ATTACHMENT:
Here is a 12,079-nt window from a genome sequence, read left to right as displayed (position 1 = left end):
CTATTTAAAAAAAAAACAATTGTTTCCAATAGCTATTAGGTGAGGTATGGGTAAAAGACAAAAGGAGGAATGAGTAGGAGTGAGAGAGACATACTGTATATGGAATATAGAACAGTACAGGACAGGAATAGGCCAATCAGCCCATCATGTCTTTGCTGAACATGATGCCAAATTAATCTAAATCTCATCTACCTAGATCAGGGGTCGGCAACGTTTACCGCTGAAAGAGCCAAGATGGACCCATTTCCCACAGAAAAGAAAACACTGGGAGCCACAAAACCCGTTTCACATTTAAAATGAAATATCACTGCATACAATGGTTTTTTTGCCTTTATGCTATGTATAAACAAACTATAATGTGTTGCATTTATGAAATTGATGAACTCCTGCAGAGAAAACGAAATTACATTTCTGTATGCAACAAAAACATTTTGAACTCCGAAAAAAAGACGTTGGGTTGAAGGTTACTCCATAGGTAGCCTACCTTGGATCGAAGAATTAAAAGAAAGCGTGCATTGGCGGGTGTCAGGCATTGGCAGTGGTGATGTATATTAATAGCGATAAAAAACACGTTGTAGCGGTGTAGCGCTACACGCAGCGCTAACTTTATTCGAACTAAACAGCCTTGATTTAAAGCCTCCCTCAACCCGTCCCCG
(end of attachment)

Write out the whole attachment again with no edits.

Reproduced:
Here is a 12,079-nt window from a genome sequence, read left to right as displayed (position 1 = left end):
CTATTTAAAAAAAAAACAATTGTTTCCAATAGCTATTAGGTGAGGTATGGGTAAAAGACAAAAGGAGGAATGAGTAGGAGTGAGAGAGACATACTGTATATGGAATATAGAACAGTACAGGACAGGAATAGGCCAATCAGCCCATCATGTCTTTGCTGAACATGATGCCAAATTAATCTAAATCTCATCTACCTAGATCAGGGGTCGGCAACGTTTACCGCTGAAAGAGCCAAGATGGACCCATTTCCCACAGAAAAGAAAACACTGGGAGCCACAAAACCCGTTTCACATTTAAAATGAAATATCACTGCATACAATGGTTTTTTTGCCTTTATGCTATGTATAAACAAACTATAATGTGTTGCATTTATGAAATTGATGAACTCCTGCAGAGAAAACGAAATTACATTTCTGTATGCAACAAAAACATTTTGAACTCCGAAAAAAAGACGTTGGGTTGAAGGTTACTCCATAGGTAGCCTACCTTGGATCGAAGAATTAAAAGAAAGCGTGCATTGGCGGGTGTCAGGCATTGGCAGTGGTGATGTATATTAATAGCGATAAAAAACACGTTGTAGCGGTGTAGCGCTACACGCAGCGCTAACTTTATTCGAACTAAACAGCCTTGATTTAAAGCCTCCCTCAACCCGTCCCCG